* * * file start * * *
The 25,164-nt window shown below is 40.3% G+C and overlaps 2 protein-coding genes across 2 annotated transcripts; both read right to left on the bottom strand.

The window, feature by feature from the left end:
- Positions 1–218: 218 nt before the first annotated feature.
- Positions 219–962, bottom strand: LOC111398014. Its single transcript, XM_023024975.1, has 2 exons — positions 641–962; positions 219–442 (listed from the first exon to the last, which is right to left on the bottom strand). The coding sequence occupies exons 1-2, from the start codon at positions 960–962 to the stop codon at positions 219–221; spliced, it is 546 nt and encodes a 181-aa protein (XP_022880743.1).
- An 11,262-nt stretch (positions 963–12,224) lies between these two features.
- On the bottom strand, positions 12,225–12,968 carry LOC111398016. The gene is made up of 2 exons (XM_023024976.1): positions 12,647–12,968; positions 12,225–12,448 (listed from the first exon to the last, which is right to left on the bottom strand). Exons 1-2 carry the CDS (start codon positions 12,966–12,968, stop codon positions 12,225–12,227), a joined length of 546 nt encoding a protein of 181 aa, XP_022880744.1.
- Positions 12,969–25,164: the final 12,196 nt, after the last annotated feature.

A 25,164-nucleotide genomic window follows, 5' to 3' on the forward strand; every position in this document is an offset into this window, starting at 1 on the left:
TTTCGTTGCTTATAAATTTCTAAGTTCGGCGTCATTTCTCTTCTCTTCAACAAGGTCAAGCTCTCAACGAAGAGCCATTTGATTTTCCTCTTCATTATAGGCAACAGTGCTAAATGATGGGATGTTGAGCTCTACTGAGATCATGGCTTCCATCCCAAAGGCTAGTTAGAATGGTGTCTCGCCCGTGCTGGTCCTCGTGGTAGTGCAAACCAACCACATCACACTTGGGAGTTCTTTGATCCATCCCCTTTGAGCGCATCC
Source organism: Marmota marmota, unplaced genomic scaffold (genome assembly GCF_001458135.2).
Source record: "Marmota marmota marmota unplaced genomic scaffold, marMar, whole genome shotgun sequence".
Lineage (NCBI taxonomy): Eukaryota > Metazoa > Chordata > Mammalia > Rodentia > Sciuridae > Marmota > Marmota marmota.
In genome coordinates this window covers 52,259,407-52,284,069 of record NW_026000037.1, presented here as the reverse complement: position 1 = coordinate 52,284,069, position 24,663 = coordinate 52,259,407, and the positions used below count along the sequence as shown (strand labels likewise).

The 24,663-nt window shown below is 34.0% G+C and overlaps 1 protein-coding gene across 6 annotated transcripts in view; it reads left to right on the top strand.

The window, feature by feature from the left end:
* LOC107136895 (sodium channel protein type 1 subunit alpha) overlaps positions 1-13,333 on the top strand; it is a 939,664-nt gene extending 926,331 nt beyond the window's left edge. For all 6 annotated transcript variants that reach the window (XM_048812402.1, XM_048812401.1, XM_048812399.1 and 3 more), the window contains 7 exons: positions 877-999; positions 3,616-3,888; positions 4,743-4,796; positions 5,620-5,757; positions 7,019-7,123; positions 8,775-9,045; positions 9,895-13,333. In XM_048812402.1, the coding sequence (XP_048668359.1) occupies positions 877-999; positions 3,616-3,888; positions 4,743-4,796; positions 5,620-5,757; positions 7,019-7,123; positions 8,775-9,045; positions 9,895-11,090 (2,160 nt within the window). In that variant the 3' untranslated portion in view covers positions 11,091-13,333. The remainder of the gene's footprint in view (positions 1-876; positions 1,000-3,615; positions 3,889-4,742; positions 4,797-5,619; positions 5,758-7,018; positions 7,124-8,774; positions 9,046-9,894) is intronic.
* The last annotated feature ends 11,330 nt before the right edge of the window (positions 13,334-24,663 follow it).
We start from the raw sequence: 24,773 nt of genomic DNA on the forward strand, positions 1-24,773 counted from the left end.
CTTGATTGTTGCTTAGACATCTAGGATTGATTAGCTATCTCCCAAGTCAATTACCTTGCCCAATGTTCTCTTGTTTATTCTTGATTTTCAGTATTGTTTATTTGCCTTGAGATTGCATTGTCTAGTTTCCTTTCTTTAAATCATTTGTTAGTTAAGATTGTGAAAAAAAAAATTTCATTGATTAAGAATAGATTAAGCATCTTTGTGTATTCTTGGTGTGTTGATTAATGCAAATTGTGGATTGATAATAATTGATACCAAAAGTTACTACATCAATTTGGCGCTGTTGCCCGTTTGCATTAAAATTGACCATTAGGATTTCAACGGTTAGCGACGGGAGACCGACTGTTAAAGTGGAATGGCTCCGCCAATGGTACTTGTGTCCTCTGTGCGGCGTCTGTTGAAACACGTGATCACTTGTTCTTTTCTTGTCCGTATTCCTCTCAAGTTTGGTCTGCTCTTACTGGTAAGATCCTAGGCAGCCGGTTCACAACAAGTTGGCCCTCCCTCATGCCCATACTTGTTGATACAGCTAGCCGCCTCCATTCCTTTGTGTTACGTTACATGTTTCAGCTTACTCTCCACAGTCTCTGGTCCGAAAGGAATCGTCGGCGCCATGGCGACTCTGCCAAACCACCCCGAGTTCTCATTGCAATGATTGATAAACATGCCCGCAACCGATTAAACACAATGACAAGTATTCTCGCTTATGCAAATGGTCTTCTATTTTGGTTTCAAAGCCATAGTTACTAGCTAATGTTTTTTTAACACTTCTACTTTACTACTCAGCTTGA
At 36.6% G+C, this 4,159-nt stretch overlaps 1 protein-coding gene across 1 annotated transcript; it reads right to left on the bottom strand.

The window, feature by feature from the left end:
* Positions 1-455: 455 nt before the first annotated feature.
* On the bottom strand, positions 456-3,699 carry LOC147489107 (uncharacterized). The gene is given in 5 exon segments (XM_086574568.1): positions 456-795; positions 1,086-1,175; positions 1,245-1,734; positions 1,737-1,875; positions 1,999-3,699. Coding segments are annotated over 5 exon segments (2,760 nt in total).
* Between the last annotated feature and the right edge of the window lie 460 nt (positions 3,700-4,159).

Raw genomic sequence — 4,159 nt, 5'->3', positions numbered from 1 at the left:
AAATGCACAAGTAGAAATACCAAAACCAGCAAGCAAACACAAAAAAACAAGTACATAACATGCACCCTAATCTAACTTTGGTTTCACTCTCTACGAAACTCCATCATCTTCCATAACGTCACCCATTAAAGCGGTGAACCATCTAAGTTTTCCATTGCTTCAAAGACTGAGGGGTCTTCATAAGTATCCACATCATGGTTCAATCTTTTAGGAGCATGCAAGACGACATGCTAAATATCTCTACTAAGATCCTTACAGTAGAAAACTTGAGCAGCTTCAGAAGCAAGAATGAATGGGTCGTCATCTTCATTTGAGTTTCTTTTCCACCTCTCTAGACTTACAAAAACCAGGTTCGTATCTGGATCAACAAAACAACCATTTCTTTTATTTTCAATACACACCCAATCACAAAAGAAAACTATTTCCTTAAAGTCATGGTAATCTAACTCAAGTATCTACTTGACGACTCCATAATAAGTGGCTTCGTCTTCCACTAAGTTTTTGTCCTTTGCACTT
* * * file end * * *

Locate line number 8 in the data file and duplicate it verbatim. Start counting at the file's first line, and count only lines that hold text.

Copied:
A 25,164-nucleotide genomic window follows, 5' to 3' on the forward strand; every position in this document is an offset into this window, starting at 1 on the left: